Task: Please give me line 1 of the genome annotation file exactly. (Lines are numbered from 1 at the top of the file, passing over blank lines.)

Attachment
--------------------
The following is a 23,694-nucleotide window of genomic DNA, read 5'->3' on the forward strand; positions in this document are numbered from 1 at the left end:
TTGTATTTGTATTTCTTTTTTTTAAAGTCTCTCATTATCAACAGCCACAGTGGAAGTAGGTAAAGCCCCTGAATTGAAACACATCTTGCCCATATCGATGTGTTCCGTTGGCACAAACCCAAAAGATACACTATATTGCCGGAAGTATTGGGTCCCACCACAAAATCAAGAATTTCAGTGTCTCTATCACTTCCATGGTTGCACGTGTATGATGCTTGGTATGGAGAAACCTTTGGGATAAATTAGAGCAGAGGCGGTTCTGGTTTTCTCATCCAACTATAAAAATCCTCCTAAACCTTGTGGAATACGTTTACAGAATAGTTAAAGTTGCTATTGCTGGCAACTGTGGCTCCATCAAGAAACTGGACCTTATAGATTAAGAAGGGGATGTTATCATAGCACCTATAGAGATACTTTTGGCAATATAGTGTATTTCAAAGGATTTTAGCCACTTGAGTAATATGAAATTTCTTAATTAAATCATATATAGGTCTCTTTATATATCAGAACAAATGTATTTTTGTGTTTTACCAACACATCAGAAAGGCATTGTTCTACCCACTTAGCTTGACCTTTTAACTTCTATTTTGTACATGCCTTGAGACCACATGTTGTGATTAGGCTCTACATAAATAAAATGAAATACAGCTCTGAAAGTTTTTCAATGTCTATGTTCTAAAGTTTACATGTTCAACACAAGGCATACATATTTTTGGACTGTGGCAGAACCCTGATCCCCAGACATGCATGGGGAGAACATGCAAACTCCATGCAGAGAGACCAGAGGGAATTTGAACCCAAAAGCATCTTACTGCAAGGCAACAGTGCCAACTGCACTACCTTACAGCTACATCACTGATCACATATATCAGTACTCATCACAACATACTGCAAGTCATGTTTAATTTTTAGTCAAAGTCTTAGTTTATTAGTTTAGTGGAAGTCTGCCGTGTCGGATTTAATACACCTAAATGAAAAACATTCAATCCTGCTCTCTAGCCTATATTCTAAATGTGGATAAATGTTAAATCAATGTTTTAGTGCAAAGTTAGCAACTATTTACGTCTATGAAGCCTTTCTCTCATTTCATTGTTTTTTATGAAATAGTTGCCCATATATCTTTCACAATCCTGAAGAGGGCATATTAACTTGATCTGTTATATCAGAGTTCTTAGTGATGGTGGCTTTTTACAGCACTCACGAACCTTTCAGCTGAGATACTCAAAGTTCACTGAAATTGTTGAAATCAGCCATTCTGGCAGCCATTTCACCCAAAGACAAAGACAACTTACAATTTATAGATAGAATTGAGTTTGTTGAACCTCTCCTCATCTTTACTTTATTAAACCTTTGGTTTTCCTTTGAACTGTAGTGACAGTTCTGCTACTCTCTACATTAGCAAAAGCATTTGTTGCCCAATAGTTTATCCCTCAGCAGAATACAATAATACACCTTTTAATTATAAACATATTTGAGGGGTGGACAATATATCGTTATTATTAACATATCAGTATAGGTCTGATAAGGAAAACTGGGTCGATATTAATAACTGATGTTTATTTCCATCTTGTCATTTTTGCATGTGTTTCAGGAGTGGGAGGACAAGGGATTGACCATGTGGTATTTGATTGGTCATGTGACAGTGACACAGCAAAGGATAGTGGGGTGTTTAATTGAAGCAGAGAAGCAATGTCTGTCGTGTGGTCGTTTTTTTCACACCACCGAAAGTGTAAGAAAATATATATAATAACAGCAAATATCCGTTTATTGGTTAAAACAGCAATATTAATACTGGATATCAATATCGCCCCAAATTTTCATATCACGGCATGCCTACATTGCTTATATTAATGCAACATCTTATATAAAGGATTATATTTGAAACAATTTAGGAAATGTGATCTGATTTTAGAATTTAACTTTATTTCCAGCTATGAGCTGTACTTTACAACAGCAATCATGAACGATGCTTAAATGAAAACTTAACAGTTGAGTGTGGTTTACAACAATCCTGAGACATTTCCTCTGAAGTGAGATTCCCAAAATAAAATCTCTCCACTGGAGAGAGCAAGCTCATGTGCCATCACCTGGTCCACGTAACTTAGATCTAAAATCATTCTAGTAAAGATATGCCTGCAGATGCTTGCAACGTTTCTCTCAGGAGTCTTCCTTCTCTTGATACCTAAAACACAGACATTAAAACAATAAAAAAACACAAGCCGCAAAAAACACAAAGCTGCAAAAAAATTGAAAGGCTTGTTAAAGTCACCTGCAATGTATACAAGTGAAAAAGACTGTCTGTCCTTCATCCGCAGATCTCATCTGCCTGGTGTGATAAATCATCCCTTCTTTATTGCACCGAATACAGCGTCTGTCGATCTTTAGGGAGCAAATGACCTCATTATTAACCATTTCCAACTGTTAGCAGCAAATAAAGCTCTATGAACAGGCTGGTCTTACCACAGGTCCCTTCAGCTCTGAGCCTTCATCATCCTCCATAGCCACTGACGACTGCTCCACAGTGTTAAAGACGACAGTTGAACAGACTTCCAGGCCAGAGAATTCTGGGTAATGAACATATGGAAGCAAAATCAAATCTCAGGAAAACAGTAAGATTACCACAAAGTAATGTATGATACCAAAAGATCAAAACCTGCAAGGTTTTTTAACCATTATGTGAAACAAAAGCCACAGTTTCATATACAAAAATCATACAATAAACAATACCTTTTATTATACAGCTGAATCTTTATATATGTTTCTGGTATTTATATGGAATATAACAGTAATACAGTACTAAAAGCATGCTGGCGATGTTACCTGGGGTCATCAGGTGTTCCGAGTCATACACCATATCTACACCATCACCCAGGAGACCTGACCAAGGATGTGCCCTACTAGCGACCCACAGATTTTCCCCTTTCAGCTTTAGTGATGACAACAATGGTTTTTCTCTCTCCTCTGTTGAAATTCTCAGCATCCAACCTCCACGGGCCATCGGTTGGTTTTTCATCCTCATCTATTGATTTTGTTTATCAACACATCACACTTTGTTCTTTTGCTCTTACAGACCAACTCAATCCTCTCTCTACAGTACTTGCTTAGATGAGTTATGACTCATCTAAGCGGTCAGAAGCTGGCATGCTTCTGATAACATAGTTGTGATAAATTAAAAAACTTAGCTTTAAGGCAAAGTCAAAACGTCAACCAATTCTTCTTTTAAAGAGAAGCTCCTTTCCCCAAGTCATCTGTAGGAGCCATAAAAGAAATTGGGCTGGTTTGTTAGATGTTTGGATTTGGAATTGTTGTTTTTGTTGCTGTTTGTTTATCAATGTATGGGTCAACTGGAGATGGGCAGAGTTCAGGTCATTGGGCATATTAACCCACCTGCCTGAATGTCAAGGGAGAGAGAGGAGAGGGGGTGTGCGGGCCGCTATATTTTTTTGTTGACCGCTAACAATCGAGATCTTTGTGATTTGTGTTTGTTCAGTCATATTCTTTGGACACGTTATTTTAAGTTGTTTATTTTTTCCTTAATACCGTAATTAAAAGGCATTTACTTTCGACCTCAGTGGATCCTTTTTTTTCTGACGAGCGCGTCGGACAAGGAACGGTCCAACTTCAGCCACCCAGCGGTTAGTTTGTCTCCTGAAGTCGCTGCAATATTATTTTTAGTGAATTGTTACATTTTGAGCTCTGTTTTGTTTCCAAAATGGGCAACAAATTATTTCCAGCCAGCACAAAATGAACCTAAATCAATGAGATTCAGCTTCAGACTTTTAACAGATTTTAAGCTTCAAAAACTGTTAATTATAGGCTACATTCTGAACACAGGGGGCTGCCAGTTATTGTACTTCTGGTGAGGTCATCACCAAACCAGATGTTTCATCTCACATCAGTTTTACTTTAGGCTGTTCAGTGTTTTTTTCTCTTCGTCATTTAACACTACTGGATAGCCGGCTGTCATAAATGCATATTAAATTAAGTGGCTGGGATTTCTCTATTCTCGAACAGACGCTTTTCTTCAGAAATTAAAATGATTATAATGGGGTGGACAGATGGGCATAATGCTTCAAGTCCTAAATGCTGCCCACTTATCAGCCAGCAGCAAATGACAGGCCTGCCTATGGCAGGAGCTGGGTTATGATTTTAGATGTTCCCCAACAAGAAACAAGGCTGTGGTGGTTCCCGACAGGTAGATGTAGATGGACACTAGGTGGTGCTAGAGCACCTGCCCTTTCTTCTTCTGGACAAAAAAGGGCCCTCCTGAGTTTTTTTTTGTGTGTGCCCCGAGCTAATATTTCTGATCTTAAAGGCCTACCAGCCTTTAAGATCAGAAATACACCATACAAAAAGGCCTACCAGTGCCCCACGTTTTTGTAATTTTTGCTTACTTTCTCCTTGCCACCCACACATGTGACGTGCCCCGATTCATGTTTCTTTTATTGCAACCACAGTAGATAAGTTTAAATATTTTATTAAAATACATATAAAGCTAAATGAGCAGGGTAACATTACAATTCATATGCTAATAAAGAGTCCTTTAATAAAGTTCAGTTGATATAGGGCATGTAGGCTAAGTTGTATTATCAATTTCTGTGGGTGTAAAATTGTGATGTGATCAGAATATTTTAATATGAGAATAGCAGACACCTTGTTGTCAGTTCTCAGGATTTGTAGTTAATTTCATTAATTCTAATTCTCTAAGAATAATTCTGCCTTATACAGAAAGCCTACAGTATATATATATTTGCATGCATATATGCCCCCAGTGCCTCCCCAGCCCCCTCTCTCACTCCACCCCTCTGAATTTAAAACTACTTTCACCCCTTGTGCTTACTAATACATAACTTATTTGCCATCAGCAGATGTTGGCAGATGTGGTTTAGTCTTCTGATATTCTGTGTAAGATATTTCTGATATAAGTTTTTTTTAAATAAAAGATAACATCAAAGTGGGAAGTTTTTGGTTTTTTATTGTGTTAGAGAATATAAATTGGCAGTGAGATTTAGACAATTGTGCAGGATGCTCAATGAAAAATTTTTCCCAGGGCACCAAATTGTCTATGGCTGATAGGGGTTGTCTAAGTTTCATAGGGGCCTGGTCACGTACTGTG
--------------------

The following is a 23,694-nucleotide window of genomic DNA, read 5'->3' on the forward strand; positions in this document are numbered from 1 at the left end: